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Hemoglobin C disease
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Hemoglobin C disease

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Clinical hemoglobin C

Hemoglobin C disease is a blood disorder passed down through families. It leads to a type of anemia, which occurs when red blood cells break down earlier than normal.

I Would Like to Learn About:

  • Causes

    Hemoglobin C is an abnormal type of hemoglobin, the protein in red blood cells that carries oxygen. It is a type of hemoglobinopathy. The disease is caused by a problem with a gene called beta globin.

    The disease most often occurs in African Americans. You are more likely to have hemoglobin C disease if someone in your family has had it.

  • Symptoms

    Most people do not have symptoms. In some cases, jaundice may occur. Some people may develop gallstones that need to be treated.

  • Exams and Tests

    A physical exam may show an enlarged spleen.

    Tests that may be done include:

    • Complete blood count
    • Hemoglobin electrophoresis
    • Peripheral blood smear
    • Blood hemoglobin
  • Treatment

    Usually, no treatment is needed. Folic acid supplements may help your body produce normal red blood cells and improve the symptoms of the anemia.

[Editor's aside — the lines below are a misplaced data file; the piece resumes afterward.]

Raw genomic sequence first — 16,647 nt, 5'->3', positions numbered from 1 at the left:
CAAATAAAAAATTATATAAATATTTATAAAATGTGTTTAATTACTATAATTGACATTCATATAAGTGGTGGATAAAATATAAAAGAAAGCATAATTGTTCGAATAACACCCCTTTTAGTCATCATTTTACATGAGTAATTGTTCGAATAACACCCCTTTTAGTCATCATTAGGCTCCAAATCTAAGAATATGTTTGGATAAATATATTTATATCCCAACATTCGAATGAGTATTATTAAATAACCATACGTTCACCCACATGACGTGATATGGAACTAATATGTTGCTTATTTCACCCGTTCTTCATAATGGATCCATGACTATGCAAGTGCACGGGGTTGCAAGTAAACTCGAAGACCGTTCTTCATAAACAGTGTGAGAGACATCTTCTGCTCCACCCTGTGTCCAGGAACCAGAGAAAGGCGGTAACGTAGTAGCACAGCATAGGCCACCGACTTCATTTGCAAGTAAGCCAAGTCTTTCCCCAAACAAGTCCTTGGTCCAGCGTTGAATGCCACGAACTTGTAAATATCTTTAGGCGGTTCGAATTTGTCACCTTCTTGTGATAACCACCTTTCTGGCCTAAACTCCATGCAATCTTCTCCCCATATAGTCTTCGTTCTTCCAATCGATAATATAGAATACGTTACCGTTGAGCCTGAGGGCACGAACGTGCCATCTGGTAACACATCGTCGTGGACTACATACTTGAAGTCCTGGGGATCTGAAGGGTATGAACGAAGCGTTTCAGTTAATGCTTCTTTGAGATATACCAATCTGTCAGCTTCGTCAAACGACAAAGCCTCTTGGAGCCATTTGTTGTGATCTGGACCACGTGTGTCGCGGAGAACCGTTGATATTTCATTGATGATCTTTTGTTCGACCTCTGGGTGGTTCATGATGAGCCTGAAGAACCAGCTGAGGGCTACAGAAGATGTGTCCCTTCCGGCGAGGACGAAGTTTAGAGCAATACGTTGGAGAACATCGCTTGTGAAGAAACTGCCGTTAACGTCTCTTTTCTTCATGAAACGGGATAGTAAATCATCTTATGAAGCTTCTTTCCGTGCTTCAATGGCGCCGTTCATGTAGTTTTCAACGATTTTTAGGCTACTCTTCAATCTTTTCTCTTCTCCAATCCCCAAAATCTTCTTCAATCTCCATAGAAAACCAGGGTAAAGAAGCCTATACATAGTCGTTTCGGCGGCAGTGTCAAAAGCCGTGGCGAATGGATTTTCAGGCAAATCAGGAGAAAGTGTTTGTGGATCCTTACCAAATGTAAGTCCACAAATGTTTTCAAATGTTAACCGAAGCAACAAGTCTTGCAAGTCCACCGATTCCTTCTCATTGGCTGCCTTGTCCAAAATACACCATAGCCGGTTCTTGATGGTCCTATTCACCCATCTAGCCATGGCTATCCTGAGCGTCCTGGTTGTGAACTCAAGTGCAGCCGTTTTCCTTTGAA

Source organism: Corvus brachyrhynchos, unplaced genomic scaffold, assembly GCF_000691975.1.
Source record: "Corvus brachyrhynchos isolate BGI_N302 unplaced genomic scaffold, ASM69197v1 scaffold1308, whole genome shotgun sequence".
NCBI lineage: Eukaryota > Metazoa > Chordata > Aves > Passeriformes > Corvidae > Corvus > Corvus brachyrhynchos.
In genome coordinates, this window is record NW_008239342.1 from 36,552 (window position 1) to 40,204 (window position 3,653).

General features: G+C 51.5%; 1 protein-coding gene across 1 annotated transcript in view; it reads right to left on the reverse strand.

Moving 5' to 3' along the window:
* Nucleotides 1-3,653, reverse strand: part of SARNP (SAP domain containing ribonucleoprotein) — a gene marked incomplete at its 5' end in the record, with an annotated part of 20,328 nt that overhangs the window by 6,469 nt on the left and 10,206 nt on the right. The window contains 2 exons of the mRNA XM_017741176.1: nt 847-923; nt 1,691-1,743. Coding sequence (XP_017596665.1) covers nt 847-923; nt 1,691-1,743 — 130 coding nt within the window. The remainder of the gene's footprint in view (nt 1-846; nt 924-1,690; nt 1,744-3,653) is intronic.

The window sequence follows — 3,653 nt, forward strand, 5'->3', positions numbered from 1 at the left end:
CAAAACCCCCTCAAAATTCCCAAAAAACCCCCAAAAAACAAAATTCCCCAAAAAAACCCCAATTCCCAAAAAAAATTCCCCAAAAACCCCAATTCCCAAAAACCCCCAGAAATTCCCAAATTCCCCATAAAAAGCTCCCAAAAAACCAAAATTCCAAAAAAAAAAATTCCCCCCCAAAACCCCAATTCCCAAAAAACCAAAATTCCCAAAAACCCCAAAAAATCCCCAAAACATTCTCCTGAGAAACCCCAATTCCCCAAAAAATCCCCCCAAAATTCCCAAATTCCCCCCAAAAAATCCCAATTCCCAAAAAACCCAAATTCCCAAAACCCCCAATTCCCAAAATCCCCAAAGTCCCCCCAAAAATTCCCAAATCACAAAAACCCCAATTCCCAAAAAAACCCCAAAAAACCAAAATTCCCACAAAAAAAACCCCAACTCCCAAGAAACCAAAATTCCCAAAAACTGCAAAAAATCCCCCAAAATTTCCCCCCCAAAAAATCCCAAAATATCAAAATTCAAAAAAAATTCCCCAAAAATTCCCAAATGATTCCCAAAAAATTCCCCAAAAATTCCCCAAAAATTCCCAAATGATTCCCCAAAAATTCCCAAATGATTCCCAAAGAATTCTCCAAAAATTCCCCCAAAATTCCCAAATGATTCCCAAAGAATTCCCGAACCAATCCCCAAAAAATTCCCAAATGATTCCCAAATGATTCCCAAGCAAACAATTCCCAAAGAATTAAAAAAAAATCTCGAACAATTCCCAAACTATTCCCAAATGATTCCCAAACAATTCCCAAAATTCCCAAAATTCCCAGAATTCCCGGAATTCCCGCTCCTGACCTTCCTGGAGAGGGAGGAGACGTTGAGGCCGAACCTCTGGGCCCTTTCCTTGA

• Outlook (Prognosis)

    People with hemoglobin C disease can expect to lead a normal life.

  • Possible Complications

    Complications include anemia, gallbladder disease, and enlargement of the spleen.

  • When to Contact a Medical Professional

    Call your health care provider if you have symptoms of hemoglobin C disease.

  • Prevention

    You may want to seek genetic counseling if you are at high risk for the condition and are considering having a baby.

Related Information

  AnemiaHemoglobinopathy...Gallstones     AnemiaGallstones and gal...

References

Steinberg MH. Sickle cell disease and associated hemoglobinopathies. In: Goldman L, Schafer AI, eds. Goldman's Cecil Medicine. 24th ed. Philadelphia, PA Saunders Elsevier; 2011:chap 166.

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Review Date: 2/24/2014  

Reviewed By: Todd Gersten, MD, Hematology/Oncology, Florida Cancer Specialists & Research Institute, Wellington, FL. Review provided by VeriMed Healthcare Network. Also reviewed by David Zieve, MD, MHA, Isla Ogilvie, PhD, and the A.D.A.M. Editorial team.

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